CORDIS - EU research results

Origin of volatile elements in the inner Solar System

Periodic Reporting for period 4 - VOLATILIS (Origin of volatile elements in the inner Solar System)

Reporting period: 2021-08-01 to 2022-07-31

The main objective of project VOLATILIS was to investigate the origin(s) of volatile elements on Earth and other planetary bodies in the inner solar system. Since primitive and differentiated asteroids, planetary embryos, and the Earth-Moon system represent different stages of planet formation, studies of chondritic meteorites and samples from the angrite parent body, Mars, the Moon, and Earth can provide constraints on the evolution of planetary volatiles from primordial to present-day compositions. Combined 'bulk' analyses of N and noble gases by static noble gas mass spectrometry allow the volatile content of extraterrestrial samples to be resolved into constituent components, i.e. atmospheric, solar, cosmogenic, and indigenous. In contrast, in situ analyses of volatiles by secondary ion mass spectrometry (SIMS) allow assessing the spatial distribution of volatiles in different host phases (such as glassy melt inclusions). The Centre de Recherches Pétrographiques et Géochimiques (Nancy, France), the PI’s host institute, is the only laboratory that is equipped with static noble gas mass spectrometers for coupled N-noble analyses of small-sized samples, and with two secondary ion mass spectrometers for non-destructive volatile element measurements. As part of project VOLATILIS, we successfully developed the protocols for N isotope analysis by ion microprobe and by static mass spectrometry in multi-collection mode. By coupling these high-precision analytical techniques, we were able to reliably characterize indigenous planetary volatiles, and to assess the importance of volatile storage during primary or late accretion. The new data obtained here can be integrated as critical parameters into geochemical and astrophysical models of volatile accretion and fluxes in the inner solar system.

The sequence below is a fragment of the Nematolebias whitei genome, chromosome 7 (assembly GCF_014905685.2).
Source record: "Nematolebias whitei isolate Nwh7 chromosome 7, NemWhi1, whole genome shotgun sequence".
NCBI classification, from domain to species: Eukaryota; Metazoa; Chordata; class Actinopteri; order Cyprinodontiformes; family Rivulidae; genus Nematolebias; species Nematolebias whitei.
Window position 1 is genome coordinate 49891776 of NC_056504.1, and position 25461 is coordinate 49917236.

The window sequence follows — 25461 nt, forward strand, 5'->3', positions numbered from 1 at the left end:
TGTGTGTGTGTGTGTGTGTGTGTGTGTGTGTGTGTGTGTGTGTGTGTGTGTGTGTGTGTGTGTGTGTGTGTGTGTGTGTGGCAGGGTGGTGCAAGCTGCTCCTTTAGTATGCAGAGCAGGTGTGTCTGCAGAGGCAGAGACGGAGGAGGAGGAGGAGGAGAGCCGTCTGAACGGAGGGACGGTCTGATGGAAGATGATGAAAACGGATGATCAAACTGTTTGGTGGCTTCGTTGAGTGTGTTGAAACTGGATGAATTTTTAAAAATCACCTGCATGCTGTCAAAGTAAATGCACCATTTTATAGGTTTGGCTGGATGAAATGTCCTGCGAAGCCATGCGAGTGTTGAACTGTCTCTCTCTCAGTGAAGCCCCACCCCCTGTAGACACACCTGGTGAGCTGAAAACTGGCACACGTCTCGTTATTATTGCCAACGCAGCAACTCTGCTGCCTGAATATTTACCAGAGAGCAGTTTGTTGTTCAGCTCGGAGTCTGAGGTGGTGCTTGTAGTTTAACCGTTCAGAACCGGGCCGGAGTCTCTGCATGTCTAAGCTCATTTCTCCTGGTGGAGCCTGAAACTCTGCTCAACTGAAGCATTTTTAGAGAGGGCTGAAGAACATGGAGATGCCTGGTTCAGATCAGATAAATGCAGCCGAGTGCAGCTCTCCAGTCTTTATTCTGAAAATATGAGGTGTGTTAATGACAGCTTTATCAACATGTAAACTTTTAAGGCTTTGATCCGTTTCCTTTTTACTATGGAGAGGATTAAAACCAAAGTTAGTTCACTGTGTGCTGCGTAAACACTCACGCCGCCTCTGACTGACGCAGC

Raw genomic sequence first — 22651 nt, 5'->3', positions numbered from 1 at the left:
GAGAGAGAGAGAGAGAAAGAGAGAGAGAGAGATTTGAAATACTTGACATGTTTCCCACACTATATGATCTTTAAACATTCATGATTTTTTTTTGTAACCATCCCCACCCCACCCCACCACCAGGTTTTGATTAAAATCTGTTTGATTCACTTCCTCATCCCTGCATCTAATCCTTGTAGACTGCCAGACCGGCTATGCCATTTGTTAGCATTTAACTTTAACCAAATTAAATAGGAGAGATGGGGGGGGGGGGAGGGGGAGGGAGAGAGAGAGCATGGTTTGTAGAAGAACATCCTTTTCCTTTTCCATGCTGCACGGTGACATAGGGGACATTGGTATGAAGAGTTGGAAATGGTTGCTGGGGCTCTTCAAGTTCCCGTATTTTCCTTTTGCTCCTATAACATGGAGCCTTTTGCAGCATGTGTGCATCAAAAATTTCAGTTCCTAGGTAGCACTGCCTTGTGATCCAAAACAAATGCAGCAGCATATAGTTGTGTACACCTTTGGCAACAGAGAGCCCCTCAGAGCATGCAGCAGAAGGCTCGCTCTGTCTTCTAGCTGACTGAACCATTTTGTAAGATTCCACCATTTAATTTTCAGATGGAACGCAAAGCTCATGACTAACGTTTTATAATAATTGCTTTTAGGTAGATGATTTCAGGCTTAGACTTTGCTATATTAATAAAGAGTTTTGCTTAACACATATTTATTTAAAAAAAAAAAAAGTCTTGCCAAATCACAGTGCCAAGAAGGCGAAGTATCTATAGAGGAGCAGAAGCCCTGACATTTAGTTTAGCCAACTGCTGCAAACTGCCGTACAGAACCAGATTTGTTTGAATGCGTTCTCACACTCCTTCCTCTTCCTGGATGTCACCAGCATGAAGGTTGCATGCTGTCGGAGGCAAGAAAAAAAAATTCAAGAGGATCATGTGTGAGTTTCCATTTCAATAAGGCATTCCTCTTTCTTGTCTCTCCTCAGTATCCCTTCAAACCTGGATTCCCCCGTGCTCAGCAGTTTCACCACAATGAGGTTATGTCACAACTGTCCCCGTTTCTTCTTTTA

The objective of project VOLATILIS was to investigate the N-H-noble gas isotopic composition of various terrestrial, extraterrestrial, and synthetic samples by secondary ion mass spectrometry (SIMS) or static noble gas mass spectrometry. The project tasks were carried out in collaboration with senior staff, as well as with two PhD students (Julien Boulliung and Cécile Deligny) and a post-doctoral researcher (Celia Dalou). The results are discussed in several peer-reviewed articles, and they were presented at numerous national and international conferences and workshops.
• First, we successfully developed a new protocol for determining N abundances (and 15N/14N ratios) in silicate glasses using the CAMECA IMS 1280 HR at CRPG. The advantages and limits of the method were discussed in our article published in Chemical Geology in 2018. Since then, we have applied this method for the analysis of N in terrestrial (Füri et al., Chem. Geol., 2021), extraterrestrial (Deligny et al., GCA, 2021; Deligny et al., under review), and synthetic samples (Boulliung et al., GCA, 2020; Boulliung et al., Am. Mineral., 2021; Dalou et al., PNAS, 2019; Dalou et al., GPL, 2022).
• Following the installation of a new Noblesse HR noble gas mass spectrometer at CRPG's noble gas facility in 2018, we developed the protocols for simultaneous N and noble gas isotope analyses using multi-collection. Since we are the first laboratory to use this instrument for N isotope analyses in multi-collection mode, we were invited by Nu Instruments to present our work in 2021 as part of their free online webinar. The performance of the Noblesse HR for N-Ne-Ar analyses are discussed in a paper that is "in preparation" (Zimmermann et al.). We used this mass spectrometry technique to determine the N-Ne-Ar isotopic composition of gas and solid samples returned from asteroid Ryugu by the recent JAXA Hayabusa2 mission as well as of the famous achondrite Erg Chech 002; the results of these studies are discussed in four articles that are currently under review.